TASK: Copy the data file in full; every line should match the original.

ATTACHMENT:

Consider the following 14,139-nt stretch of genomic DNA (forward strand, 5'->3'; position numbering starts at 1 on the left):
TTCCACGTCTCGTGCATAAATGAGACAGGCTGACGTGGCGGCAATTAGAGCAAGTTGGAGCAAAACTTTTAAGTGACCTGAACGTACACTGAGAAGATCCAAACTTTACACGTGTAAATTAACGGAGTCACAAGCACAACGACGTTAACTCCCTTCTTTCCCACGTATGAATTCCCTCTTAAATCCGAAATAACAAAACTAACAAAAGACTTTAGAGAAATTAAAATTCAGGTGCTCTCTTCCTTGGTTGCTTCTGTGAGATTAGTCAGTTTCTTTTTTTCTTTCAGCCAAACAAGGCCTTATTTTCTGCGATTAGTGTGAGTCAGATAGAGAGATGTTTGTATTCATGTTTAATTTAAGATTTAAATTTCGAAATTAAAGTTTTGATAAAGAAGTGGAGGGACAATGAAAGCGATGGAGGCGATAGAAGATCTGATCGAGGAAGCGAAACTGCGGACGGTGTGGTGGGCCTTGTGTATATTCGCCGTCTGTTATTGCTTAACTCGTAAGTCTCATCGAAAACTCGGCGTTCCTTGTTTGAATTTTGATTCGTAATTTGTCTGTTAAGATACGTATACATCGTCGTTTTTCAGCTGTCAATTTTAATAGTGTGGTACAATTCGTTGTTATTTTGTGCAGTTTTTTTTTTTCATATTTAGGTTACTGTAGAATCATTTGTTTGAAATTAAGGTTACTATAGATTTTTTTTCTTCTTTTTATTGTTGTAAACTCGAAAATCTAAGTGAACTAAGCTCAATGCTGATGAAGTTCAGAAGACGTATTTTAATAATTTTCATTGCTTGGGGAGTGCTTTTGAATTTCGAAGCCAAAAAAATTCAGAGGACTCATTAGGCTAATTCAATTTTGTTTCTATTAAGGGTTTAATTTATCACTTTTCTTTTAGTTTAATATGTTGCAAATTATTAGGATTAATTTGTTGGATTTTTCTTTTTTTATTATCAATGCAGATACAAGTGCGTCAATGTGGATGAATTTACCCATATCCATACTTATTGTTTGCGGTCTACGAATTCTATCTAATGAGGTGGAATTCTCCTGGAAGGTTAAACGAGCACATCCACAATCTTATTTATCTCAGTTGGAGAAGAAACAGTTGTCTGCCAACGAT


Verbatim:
Consider the following 14,139-nt stretch of genomic DNA (forward strand, 5'->3'; position numbering starts at 1 on the left):
TTCCACGTCTCGTGCATAAATGAGACAGGCTGACGTGGCGGCAATTAGAGCAAGTTGGAGCAAAACTTTTAAGTGACCTGAACGTACACTGAGAAGATCCAAACTTTACACGTGTAAATTAACGGAGTCACAAGCACAACGACGTTAACTCCCTTCTTTCCCACGTATGAATTCCCTCTTAAATCCGAAATAACAAAACTAACAAAAGACTTTAGAGAAATTAAAATTCAGGTGCTCTCTTCCTTGGTTGCTTCTGTGAGATTAGTCAGTTTCTTTTTTTCTTTCAGCCAAACAAGGCCTTATTTTCTGCGATTAGTGTGAGTCAGATAGAGAGATGTTTGTATTCATGTTTAATTTAAGATTTAAATTTCGAAATTAAAGTTTTGATAAAGAAGTGGAGGGACAATGAAAGCGATGGAGGCGATAGAAGATCTGATCGAGGAAGCGAAACTGCGGACGGTGTGGTGGGCCTTGTGTATATTCGCCGTCTGTTATTGCTTAACTCGTAAGTCTCATCGAAAACTCGGCGTTCCTTGTTTGAATTTTGATTCGTAATTTGTCTGTTAAGATACGTATACATCGTCGTTTTTCAGCTGTCAATTTTAATAGTGTGGTACAATTCGTTGTTATTTTGTGCAGTTTTTTTTTTTCATATTTAGGTTACTGTAGAATCATTTGTTTGAAATTAAGGTTACTATAGATTTTTTTTCTTCTTTTTATTGTTGTAAACTCGAAAATCTAAGTGAACTAAGCTCAATGCTGATGAAGTTCAGAAGACGTATTTTAATAATTTTCATTGCTTGGGGAGTGCTTTTGAATTTCGAAGCCAAAAAAATTCAGAGGACTCATTAGGCTAATTCAATTTTGTTTCTATTAAGGGTTTAATTTATCACTTTTCTTTTAGTTTAATATGTTGCAAATTATTAGGATTAATTTGTTGGATTTTTCTTTTTTTATTATCAATGCAGATACAAGTGCGTCAATGTGGATGAATTTACCCATATCCATACTTATTGTTTGCGGTCTACGAATTCTATCTAATGAGGTGGAATTCTCCTGGAAGGTTAAACGAGCACATCCACAATCTTATTTATCTCAGTTGGAGAAGAAACAGTTGTCTGCCAACGAT